New cancer vaccine platform a potential tool for efficacious targeted cancer therapy
Researchers at the University of Helsinki have discovered a solution in the form of a cancer vaccine platform for improving the efficacy of oncolytic viruses used in cancer treatment.
American Cancer Society outlines blueprint for cancer control in the 21st century
The American Cancer Society is outlining its vision for cancer control in the decades ahead in a series of articles that forms the basis of a national cancer control plan.
Oncotarget: Cancer pioneer employs physics to approach cancer in last research article
In the cover article of Tuesday's issue of Oncotarget, James Frost, MD, PhD, Kenneth Pienta, MD, and the late Donald Coffey, Ph.D., use a theory of physical and biophysical symmetry to derive a new conceptualization of cancer.
More Cancer News and Cancer Current Events

Trending Science News

Current Coronavirus (COVID-19) News

Top Science Podcasts

We have hand picked the top science podcasts of 2020.
Now Playing: TED Radio Hour

Listen Again: The Power Of Spaces
How do spaces shape the human experience? In what ways do our rooms, homes, and buildings give us meaning and purpose? This hour, TED speakers explore the power of the spaces we make and inhabit. Guests include architect Michael Murphy, musician David Byrne, artist Es Devlin, and architect Siamak Hariri.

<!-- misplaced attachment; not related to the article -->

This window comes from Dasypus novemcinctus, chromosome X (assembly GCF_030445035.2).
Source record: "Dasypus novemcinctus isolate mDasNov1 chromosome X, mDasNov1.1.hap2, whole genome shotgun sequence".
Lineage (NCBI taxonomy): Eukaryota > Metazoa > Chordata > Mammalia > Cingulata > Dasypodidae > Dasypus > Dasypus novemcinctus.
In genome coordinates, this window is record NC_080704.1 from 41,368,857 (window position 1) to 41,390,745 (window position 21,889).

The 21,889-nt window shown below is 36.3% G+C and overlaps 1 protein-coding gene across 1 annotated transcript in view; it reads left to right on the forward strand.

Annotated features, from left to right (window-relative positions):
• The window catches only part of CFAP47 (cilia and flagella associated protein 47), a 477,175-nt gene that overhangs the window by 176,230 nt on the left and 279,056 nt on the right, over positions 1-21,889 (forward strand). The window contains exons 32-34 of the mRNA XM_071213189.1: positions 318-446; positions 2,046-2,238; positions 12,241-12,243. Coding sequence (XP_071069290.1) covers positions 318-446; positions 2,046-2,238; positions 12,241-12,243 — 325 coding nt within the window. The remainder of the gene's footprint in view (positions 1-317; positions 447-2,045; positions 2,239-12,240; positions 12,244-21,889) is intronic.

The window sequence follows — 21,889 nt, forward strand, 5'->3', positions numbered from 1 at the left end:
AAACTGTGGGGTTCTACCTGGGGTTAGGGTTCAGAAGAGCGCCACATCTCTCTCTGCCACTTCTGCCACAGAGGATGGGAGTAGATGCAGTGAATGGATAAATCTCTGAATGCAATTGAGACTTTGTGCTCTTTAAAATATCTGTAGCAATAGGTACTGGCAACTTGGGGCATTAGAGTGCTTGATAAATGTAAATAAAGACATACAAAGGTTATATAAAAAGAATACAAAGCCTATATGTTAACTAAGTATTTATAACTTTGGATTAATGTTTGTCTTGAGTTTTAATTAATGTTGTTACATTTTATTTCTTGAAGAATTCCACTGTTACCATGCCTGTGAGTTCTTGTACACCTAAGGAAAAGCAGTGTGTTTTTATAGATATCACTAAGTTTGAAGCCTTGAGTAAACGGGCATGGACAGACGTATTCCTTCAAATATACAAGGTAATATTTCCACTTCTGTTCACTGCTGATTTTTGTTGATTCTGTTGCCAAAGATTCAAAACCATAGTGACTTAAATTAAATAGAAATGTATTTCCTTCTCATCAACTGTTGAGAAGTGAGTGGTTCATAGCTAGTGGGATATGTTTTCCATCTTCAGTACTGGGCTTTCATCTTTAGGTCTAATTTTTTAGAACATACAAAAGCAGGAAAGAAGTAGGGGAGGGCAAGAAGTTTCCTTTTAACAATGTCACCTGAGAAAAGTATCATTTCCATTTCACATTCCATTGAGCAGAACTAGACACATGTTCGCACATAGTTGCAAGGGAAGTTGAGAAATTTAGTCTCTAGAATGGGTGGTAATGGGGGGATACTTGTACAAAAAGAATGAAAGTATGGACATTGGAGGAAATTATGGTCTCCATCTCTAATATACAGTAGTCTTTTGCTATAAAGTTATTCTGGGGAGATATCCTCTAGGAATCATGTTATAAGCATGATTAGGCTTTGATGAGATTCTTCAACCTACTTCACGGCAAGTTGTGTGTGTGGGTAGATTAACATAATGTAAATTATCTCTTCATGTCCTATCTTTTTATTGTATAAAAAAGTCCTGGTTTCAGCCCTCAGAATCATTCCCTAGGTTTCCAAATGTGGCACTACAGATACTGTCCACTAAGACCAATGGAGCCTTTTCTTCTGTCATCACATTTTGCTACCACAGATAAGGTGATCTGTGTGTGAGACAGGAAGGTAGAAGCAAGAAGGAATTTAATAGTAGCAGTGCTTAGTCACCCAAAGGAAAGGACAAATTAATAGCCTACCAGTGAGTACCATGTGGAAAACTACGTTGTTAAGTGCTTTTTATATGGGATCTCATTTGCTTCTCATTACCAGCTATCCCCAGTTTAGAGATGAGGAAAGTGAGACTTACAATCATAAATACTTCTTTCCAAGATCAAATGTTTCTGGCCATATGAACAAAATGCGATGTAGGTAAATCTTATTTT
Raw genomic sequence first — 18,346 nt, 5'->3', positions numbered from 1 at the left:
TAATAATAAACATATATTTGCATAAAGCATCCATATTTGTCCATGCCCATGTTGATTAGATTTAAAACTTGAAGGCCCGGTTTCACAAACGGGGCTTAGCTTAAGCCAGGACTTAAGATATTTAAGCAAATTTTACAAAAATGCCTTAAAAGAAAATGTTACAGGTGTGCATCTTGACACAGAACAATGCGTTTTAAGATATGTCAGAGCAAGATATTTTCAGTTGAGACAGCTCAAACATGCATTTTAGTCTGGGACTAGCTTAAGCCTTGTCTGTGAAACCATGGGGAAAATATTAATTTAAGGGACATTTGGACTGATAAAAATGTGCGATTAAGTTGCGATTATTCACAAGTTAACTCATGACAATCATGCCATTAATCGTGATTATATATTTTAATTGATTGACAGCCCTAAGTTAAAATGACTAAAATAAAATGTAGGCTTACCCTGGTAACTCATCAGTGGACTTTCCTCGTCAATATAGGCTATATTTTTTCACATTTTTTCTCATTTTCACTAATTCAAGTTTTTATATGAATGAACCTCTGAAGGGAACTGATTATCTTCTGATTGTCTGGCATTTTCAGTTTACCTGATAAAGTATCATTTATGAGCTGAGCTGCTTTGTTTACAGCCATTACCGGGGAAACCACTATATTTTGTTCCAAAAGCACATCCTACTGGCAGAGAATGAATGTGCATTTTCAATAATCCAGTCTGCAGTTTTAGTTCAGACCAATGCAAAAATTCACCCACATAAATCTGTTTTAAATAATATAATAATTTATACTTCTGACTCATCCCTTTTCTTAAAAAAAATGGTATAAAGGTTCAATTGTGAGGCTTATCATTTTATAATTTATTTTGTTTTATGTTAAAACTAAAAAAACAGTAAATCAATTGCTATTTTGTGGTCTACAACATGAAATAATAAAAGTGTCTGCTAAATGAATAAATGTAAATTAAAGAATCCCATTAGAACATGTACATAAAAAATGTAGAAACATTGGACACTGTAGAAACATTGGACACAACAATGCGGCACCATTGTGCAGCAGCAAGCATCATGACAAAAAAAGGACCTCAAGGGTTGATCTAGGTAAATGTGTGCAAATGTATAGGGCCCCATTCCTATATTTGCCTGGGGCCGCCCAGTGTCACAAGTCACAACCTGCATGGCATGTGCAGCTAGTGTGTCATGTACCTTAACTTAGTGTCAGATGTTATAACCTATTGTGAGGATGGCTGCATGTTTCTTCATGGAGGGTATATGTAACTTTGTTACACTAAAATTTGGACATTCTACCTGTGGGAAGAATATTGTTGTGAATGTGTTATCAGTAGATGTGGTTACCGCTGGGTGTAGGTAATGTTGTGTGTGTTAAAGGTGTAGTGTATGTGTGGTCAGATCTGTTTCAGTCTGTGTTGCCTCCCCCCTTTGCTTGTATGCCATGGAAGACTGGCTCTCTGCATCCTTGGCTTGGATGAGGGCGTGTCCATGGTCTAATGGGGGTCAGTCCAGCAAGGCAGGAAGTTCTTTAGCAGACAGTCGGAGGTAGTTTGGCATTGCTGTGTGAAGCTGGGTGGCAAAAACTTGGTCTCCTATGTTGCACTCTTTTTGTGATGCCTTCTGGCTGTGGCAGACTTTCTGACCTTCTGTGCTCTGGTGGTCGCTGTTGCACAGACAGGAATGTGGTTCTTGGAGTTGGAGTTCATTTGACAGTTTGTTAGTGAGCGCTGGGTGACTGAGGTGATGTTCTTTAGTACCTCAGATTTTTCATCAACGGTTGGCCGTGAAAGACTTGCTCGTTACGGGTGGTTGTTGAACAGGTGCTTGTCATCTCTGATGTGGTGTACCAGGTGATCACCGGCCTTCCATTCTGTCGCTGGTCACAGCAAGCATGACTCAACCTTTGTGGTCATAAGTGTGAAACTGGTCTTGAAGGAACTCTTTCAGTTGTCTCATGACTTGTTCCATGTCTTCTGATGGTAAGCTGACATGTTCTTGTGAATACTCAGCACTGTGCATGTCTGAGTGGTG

Now Playing: Science for the People

#576 Science Communication in Creative Places
When you think of science communication, you might think of TED talks or museum talks or video talks, or... people giving lectures. It's a lot of people talking. But there's more to sci comm than that. This week host Bethany Brookshire talks to three people who have looked at science communication in places you might not expect it. We'll speak with Mauna Dasari, a graduate student at Notre Dame, about making mammals into a March Madness match. We'll talk with Sarah Garner, director of the Pathologists Assistant Program at Tulane University School of Medicine, who takes pathology instruction out of...
Now Playing: Radiolab

What If?
There's plenty of speculation about what Donald Trump might do in the wake of the election. Would he dispute the results if he loses? Would he simply refuse to leave office, or even try to use the military to maintain control? Last summer, Rosa Brooks got together a team of experts and political operatives from both sides of the aisle to ask a slightly different question. Rather than arguing about whether he'd do those things, they dug into what exactly would happen if he did. Part war game part choose your own adventure, Rosa's Transition Integrity Project doesn't give us any predictions, and it isn't a referendum on Trump. Instead, it's a deeply illuminating stress test on our laws, our institutions, and on the commitment to democracy written into the constitution. This episode was reported by Bethel Habte, with help from Tracie Hunte, and produced by Bethel Habte. Jeremy Bloom provided original music. Support Radiolab by becoming a member today at Radiolab.org/donate.     You can read The Transition Integrity Project's report here.